PC: How can we accelerate ambulance replacement for our EMS workforce without every agency having a fatal or near fatal ambulance collision to motivate change?

Cebollero: Agencies need to get on an annual replacement and remounting schedule. If an agency has 20 trucks, there should be a plan to replace or remount four ambulances per year. Budgeting for an annual expense will allow organizations to secure the funding to turn the fleet over every five years.

Czyson: EMS leaders need to continue to share designs, features and ideas openly. Many leaders may settle for the same old truck due to the work involved with guiding or changing a manufacturer.

Grayson: This is delicate ground to tread. Upgrades in vehicle design are expensive. New ambulance standards on paint schemes and lighting systems, power-loading cot systems, and other improvements may enhance safety, but only if an agency actually purchases an ambulance with these features. When a new ambulance can cost $250,000, many cash-strapped agencies will push the service life of their worn-out vehicles even longer. If that happens, have those new safety standards actually made anyone safer?

Greenberg: Part of the problem is we only respond to our own issues. We need to start with a "Just Culture" national ambulance accident reporting programs to learn from incidents.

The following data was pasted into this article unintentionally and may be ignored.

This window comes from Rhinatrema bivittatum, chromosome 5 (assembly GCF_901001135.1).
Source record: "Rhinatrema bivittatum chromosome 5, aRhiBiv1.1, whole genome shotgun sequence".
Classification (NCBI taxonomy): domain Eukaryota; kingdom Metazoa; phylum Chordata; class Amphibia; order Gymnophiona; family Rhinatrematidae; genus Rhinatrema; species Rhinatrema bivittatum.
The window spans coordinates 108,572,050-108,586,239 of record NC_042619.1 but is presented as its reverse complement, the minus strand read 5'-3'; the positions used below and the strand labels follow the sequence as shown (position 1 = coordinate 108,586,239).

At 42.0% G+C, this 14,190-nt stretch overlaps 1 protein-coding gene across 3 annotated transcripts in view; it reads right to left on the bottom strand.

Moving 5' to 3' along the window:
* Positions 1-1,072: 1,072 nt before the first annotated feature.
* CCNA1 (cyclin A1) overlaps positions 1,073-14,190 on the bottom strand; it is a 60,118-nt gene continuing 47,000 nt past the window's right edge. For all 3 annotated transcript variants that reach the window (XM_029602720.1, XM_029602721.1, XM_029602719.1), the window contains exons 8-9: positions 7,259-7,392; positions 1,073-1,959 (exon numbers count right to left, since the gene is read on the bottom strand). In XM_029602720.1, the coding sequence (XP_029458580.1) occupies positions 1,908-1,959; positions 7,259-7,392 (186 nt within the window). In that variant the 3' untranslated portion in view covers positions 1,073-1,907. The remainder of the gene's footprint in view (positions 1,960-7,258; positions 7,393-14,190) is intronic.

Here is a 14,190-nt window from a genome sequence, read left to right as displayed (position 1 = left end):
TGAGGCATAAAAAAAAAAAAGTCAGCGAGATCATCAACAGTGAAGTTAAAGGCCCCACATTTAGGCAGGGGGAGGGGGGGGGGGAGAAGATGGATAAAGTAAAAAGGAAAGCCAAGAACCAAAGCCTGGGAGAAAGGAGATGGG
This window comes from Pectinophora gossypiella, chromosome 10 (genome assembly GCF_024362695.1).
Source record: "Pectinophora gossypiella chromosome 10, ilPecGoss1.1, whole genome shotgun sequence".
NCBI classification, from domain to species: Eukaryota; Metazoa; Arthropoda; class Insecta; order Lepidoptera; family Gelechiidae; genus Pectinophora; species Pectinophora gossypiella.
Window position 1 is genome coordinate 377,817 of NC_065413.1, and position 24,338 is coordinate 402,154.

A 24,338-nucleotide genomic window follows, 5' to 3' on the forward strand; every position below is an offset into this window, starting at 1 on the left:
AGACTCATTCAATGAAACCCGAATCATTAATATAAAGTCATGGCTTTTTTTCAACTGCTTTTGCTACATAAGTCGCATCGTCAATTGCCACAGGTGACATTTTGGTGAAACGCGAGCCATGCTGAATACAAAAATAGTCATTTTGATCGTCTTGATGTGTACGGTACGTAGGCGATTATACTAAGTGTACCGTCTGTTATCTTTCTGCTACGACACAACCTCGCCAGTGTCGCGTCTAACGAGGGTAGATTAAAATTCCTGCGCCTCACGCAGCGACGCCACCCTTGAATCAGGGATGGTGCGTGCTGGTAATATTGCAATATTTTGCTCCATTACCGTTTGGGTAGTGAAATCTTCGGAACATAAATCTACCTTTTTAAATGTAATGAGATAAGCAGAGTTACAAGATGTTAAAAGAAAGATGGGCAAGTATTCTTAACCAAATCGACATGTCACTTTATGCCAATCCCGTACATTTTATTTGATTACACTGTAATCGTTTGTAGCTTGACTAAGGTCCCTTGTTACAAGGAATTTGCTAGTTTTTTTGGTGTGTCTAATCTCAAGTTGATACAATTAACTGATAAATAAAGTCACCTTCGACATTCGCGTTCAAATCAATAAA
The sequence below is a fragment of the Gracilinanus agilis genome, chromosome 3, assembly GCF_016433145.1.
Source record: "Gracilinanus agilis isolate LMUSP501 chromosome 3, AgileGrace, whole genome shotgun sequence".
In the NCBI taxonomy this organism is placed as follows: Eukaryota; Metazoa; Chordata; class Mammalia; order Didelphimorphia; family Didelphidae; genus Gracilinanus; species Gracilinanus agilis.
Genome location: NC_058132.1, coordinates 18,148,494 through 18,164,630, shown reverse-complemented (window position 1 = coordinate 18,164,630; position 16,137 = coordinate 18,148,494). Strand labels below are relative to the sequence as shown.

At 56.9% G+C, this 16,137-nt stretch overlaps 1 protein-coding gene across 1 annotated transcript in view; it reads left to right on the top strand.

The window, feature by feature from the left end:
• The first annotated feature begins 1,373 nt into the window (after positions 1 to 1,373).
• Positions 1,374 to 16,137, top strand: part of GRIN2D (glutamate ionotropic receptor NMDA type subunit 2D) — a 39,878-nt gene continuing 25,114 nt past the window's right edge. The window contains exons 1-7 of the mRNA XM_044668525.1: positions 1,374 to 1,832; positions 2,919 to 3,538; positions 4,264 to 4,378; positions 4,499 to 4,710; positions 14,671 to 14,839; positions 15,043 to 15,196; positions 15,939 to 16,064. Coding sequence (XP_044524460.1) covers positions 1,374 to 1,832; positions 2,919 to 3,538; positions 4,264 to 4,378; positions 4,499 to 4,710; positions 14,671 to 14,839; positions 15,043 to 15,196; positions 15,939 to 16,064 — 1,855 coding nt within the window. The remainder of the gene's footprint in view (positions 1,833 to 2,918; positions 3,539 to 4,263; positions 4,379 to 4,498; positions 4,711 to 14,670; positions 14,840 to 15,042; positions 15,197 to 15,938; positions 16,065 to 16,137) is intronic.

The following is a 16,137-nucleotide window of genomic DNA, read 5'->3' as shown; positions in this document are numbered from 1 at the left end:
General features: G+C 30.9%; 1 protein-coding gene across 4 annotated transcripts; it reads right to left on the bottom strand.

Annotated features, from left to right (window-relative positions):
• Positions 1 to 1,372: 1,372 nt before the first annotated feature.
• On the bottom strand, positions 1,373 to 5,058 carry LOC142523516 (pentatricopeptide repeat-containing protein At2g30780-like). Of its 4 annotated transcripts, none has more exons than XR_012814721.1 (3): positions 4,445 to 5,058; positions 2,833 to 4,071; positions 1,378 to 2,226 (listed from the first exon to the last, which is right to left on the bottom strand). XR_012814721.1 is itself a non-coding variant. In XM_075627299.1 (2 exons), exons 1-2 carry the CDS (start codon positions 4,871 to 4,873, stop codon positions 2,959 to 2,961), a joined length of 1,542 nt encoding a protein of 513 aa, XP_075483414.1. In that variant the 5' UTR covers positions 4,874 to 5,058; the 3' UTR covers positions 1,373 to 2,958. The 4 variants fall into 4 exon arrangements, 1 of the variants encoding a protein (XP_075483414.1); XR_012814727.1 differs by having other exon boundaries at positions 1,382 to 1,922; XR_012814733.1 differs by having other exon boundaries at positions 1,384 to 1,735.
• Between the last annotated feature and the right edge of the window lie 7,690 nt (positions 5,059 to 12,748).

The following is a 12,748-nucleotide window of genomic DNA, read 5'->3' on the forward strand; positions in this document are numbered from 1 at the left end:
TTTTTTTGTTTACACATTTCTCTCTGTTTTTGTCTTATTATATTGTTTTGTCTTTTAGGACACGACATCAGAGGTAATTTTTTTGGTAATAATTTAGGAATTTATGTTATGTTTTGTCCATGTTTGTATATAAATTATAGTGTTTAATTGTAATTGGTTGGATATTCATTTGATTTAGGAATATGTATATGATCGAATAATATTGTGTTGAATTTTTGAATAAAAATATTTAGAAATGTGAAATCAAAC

I responded to the Hoboken Train Station crash in September. The day of the crash, team after team of federal safety personnel, including the National Transportation Safety Board, Federal Railroad Administration and the FBI, arrived to review the incident. Very soon after, representatives from those agencies appeared on the news to report their initial findings, the next steps and how they will determine the root cause of the incident so it doesn't happen again. If EMS could do this for every accident, maybe we can reduce the number of EMS accidents, reduce the number of provider injuries and increase the safety of our profession. 

Czyson: Fear of change and the blowback it brings also stifles creativity and progress; however, taking the time to explain why change is necessary with our caregivers is very rewarding, and ultimately they appreciate what is in their best interest.

PC: NHTSA’s ongoing analysis of ambulance collisions makes it clear that the change that is needed most is drivers. How can EMS leaders immediately improve driver behavior in their current workforce and with limited budget for training?

Grayson: We can start by retraining crews in scene choreography so that doing lifesaving interventions with the wheels rolling becomes the exception, not the rule.

Greenberg: My previous agency tracked accidents per mile driven to benchmark driver performance. But we were only able to benchmark against ourselves because no one on a national scale of similar job functions was doing the same. Imagine the progress we could make on safety if we collaborated to create national benchmarks and shared what works and what does not to improve driver behavior.